Asylum: Origin of the Infection
RAM Training have been providing hardcore combat training with a horror twist for a number of years now. Having taken part in the original Zombie Bootcamp, along with Wolfmen we thought we knew the format, but when we were invited to take part in their new event; Asylum - Origin Of The Infection, dubbed as their most extreme event ever, we knew this wasn't going to be a walk in the park!
We arrived on site on the outskirts of Droitwich just after dark, pulling up to the locked gates. We were interrogated by a soldier wanting to know who we were, why we were there and demanding to see identification. We were told that if we tried to leave we would be shot. It was a nice strong start to the evening as it gave us a hint of what was to come.
We drove onto the abandoned industrial estate and waited in our cars nervously for further instructions. We read through the rules and signed to say that we understood them and would abide by the instructions given at all times. Soon after we were led into the facility and took part in a decontamination procedure. Everything remained very serious as the soldiers barked orders at us. We were led through dark corridors into a dark briefing room lit only by a TV at the one end. The briefing consisted of a well produced video which explained that Worcester County Medical Facility had been experimenting with a drug designed to sedate patients and things had gone wrong. The drug had the opposite effect, rage filled patients occupied the wards and our job was to go in and secure the facility.
We were given our kit which consisted of various safety pads, body armour and riot helmet. The first thing to note is that the Kevlar vest is incredibly heavy and does make it somewhat difficult to move around- this isn't some kind of imitation kit designed to make everyone look cool - its there for your safety but it really drums home the realism involved in this event.
Before we knew it, we were taking part in our first bit of training for the evening which involved the use of large Armadillo shields which linked together to form a wall. Our objective was simple, to hold back and pin down one of our instructors for the evening who was heavily kitted out in padding. We worked hard to nail the technique which was as aggressive as it was physically demanding. With each practice, our instructors made it harder for us.
A short break later and after a little more instruction, we were being driven into the heart of the action, feeling a little under-prepared as we entered the facility. From here on in, it became difficult to see. Much of the action was lit by torchlight and our helmets made it quite disorientating. We made our way through the linear maze encountering the various inhabitants and trying to rescue the hostages. To start with, we held back a little, but once we'd been pulled or tackled to the ground by one of the actors, it does encourage you to let go a little, and that's when the fun begins. You literally have got to have eyes in the back of your head and if you let your guard down the patients really do take advantage. We're yelled at by our instructors to get stuck in and we respond to the inmates with full force. We can't help but feel sorry for the poor actors!
Getting back to our briefing room, we're given chance to rest a little (and God knows we needed it) before our final mission. This time we're told that the patients will really exploit our mistakes and that we must be extra vigilant. True to form, the actors really didn't hold back and weren't afraid to fight back, one of the group we went through with was very nervous going in and despite lots of encouragement from the group leaders, decided halfway through it really wasn't for them. The situation was dealt with quickly and they were lead to safety without fuss whilst we battled on. This final mission was aggressive and gruelling from start to finish and it was interesting to seeing how our group worked as a unit relaying information and working as a team. By the end we stumbled back to our briefing room thoroughly shattered.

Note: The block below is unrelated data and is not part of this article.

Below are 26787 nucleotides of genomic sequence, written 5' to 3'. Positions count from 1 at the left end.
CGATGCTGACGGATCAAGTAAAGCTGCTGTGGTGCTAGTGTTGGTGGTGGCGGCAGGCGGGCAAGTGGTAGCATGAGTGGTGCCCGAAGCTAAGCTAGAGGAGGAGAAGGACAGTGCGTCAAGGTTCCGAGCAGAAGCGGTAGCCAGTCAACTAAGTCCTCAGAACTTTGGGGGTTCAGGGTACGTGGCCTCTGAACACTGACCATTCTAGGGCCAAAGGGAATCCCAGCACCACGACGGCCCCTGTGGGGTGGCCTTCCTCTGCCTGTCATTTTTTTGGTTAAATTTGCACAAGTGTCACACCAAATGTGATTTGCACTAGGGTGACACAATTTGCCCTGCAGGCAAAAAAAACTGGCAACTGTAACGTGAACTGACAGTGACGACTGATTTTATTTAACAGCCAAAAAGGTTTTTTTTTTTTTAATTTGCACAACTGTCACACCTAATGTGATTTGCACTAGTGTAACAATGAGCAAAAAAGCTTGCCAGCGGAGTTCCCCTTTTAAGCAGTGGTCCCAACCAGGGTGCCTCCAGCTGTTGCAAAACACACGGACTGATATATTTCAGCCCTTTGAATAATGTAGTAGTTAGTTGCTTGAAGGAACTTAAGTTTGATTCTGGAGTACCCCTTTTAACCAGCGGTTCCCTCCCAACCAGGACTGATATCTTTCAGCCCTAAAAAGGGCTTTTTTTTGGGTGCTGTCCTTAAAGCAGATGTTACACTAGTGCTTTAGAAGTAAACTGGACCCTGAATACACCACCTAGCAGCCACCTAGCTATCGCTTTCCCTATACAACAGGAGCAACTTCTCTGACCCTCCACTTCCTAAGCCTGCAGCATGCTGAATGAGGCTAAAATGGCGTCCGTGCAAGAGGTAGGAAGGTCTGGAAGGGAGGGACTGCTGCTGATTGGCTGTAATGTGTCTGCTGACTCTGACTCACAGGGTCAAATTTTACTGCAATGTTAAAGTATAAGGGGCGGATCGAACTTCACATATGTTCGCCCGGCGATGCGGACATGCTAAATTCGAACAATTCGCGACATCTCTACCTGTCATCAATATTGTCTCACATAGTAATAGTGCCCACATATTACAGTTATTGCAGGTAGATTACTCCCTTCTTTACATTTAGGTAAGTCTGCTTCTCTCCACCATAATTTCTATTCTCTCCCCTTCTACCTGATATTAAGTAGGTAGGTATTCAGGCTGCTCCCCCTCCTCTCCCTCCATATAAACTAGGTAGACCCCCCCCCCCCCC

Clearly the theming in the place is a bit sparse. Every so often you'd catch a glimpse of Heras fencing covered in sheeting. But in reality, you have very little time to even focus on the scenery and it's so dark that most people would probably miss it anyway. The emphasis is upon the action which is so fast paced that it really doesn't matter.
No cameras are allowed at all inside the experience, imagine how long a camera would last in such a physical environment not to mention having somebody stop to take pictures would really kill the atmosphere. You are however, given the chance to subscribe to a photography package at £6 per person taking part. We felt this was great value providing a nice souvenir for less than cost of a couple of pints of beer - the quality of the images were great and really captured the atmosphere.
Priced at £120, it's an expensive night out, but it is a real treat! The high price tag is justified as it is a totally unique experience that will test even the hardiest of souls. It's easy to see what an excellent corporate team building exercise this would be (as a group of total strangers we grew as a team quickly through necessity) or how much fun this would be with a big group of friends.
All in all, Asylum: Origin Of The Infection is a fast paced, physical attraction that really puts you through your paces and although it won't be everyone's cup of tea, is a whole heap of fun that really gets the adrenaline going.
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